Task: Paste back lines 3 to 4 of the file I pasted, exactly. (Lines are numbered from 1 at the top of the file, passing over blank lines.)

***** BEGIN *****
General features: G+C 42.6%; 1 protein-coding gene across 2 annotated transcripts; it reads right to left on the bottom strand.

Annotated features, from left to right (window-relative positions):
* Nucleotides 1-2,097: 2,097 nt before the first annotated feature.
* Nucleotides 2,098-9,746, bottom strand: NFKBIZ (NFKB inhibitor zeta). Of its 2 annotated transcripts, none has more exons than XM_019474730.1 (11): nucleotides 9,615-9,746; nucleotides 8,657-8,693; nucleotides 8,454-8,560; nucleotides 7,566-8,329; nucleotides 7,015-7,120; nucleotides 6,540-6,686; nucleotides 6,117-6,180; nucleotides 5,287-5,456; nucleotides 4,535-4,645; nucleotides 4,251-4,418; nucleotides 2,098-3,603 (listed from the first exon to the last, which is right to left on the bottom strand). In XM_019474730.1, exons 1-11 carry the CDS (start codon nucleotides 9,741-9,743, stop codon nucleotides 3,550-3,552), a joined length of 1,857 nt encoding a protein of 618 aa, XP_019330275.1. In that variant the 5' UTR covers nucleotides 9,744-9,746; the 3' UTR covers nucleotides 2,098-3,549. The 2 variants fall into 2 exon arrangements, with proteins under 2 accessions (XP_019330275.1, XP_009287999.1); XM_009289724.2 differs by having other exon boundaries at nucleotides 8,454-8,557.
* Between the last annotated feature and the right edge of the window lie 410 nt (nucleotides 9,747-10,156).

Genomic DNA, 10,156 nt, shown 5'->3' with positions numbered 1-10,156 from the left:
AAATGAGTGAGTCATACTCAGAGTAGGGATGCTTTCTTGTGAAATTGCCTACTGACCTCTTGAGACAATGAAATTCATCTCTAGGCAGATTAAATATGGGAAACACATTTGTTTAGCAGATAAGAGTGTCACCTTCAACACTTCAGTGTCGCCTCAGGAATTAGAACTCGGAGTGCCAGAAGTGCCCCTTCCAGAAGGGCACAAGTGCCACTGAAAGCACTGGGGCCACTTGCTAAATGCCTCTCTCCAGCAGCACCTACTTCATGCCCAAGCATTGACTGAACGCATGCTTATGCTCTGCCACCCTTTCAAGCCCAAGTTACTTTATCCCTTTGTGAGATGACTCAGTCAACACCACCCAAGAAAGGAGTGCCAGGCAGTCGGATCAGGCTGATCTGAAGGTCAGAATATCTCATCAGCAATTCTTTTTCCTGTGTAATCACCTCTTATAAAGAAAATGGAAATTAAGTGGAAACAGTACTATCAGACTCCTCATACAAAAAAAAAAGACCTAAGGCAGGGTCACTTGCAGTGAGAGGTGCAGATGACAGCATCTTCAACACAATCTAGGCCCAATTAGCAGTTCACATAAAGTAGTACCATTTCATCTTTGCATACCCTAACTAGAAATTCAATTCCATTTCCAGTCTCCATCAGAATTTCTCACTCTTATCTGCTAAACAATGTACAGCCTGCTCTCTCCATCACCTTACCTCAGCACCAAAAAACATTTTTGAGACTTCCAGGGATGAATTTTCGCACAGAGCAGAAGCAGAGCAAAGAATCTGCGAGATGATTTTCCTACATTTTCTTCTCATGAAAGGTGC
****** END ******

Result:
* Nucleotides 1-2,097: 2,097 nt before the first annotated feature.
* Nucleotides 2,098-9,746, bottom strand: NFKBIZ (NFKB inhibitor zeta). Of its 2 annotated transcripts, none has more exons than XM_019474730.1 (11): nucleotides 9,615-9,746; nucleotides 8,657-8,693; nucleotides 8,454-8,560; nucleotides 7,566-8,329; nucleotides 7,015-7,120; nucleotides 6,540-6,686; nucleotides 6,117-6,180; nucleotides 5,287-5,456; nucleotides 4,535-4,645; nucleotides 4,251-4,418; nucleotides 2,098-3,603 (listed from the first exon to the last, which is right to left on the bottom strand). In XM_019474730.1, exons 1-11 carry the CDS (start codon nucleotides 9,741-9,743, stop codon nucleotides 3,550-3,552), a joined length of 1,857 nt encoding a protein of 618 aa, XP_019330275.1. In that variant the 5' UTR covers nucleotides 9,744-9,746; the 3' UTR covers nucleotides 2,098-3,549. The 2 variants fall into 2 exon arrangements, with proteins under 2 accessions (XP_019330275.1, XP_009287999.1); XM_009289724.2 differs by having other exon boundaries at nucleotides 8,454-8,557.